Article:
In 2018 he partnered with the architect Kazuma Yamao in Japan and renamed the firm Waiwai (a Japanese onomatopoeia referring to the sound of a cheering crowd) with offices in both Dubai and Tokyo. “I thought it would be great to link with an office in Tokyo to help diversify the design language. I contacted a former colleague in Japan who had his own practice and I suggested we rebrand and merge.” In the GCC, Waiwai quickly built a reputation for projects that address the social, environmental, economic and technological aspects of architecture. To date they have amassed an impressive portfolio that covers prominent cultural institutions including Dubai’s Jameel Arts Centre, Jaddaf Waterfront Sculpture Park, Al Warqa’a mosque, Hai d3 and, most recently, Hayy Jameel in Jeddah, a creative hub which was completed in December 2021. The latter is a mixed-use cultural hub for the arts, encompassing a cinema, a comedy club, artist studios, entrepreneurial spaces, gallery and art exhibition spaces, including several restaurants. “I’m very excited about this project,” shares Al Awar. “We conceived it three years before. The client had a vision that things in KSA were moving to a more open and inclusive direction.”
Interestingly though, Al Awar says Waiwai is fortunate to have an even split between residential, cultural, commercial and religious projects, albeit he apparently has a slight preference for cultural projects, because, as he puts it, “I feel I can give a better contribution to society. Moreover, such projects are not simply about the traditional sense of engineering a building, it’s about social engineering, sustainability and public engagement.” When he took on the Jameel Arts Centre and the Al Jaddaf Water Sculpture Park in Dubai, for example, he decided not to have a boundary wall on these developments so the public can access them easily. “Our aim was how to do something for the city and really make it integrated and inclusive to the people. Art is about questioning humanity. It should be free, open and engaging,” he stresses.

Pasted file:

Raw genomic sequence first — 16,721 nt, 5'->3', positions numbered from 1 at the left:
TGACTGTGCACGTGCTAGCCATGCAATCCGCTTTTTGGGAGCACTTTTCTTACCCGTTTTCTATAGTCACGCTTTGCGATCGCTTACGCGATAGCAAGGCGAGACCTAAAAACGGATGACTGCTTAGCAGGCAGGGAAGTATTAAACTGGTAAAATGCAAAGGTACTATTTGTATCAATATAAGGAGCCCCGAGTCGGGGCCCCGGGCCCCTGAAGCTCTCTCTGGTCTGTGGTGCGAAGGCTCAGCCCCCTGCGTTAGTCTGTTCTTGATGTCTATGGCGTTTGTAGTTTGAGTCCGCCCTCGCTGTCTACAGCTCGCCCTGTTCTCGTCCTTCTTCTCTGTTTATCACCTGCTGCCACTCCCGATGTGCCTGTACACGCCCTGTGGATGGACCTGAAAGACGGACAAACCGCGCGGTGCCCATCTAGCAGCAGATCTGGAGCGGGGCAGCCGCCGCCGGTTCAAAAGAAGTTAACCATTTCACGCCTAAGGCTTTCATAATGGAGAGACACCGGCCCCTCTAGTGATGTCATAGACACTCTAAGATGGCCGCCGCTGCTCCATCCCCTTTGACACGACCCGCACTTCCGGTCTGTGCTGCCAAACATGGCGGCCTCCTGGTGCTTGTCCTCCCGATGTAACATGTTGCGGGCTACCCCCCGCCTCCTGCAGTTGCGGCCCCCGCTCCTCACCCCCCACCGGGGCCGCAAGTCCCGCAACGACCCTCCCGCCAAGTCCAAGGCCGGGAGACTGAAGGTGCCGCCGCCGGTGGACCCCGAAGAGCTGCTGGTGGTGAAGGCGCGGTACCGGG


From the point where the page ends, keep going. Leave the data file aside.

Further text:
AN UPBRINGING INFLUENCED BY URBAN DIVERSITY
Born in 1977, just after the onset of the Lebanese Civil War, Al Awar’s parents left Beirut in search of a safer place to live. He ended up having a peripatetic childhood moving between Cairo, London, Los Angeles, Washington D.C. and finally staying in Cyprus for eight years, which was his longest stretch overseas, before he finally returned to Lebanon in 1993 to resume his education. Thanks to his nomadic early years, Al Awar says he developed a strong affinity to cities, their people and their culture. He was also fascinated with the construction of cities. “This exposure drew me to architecture. I wanted to know how do you build this different architecture that is so particular to each place,” he says.
Aside from an inquisitive mind and an early exposure, it’s interesting to deliberate on what might form a top-level architect nowadays. Is it even a requisite that someone is strong mathematically, or have an artistic sensibility? We asked Al Awar for his two cents in order to ascertain his perspective on what helped him get ahead. He shook his head in response. “It’s none of those things, if you ask me. The most important trait is to be sensitive – to people, places, spaces and situations. Understanding our geography and sensitivities towards it. Secondly, communication with people is vital, as you need to talk to different people. I would compare it to being a conductor. You need to see the whole picture and everyone is depending on you to direct them.”
Photography: Sadao Hotta, Darren Bradley and Laurian Ghinitoiu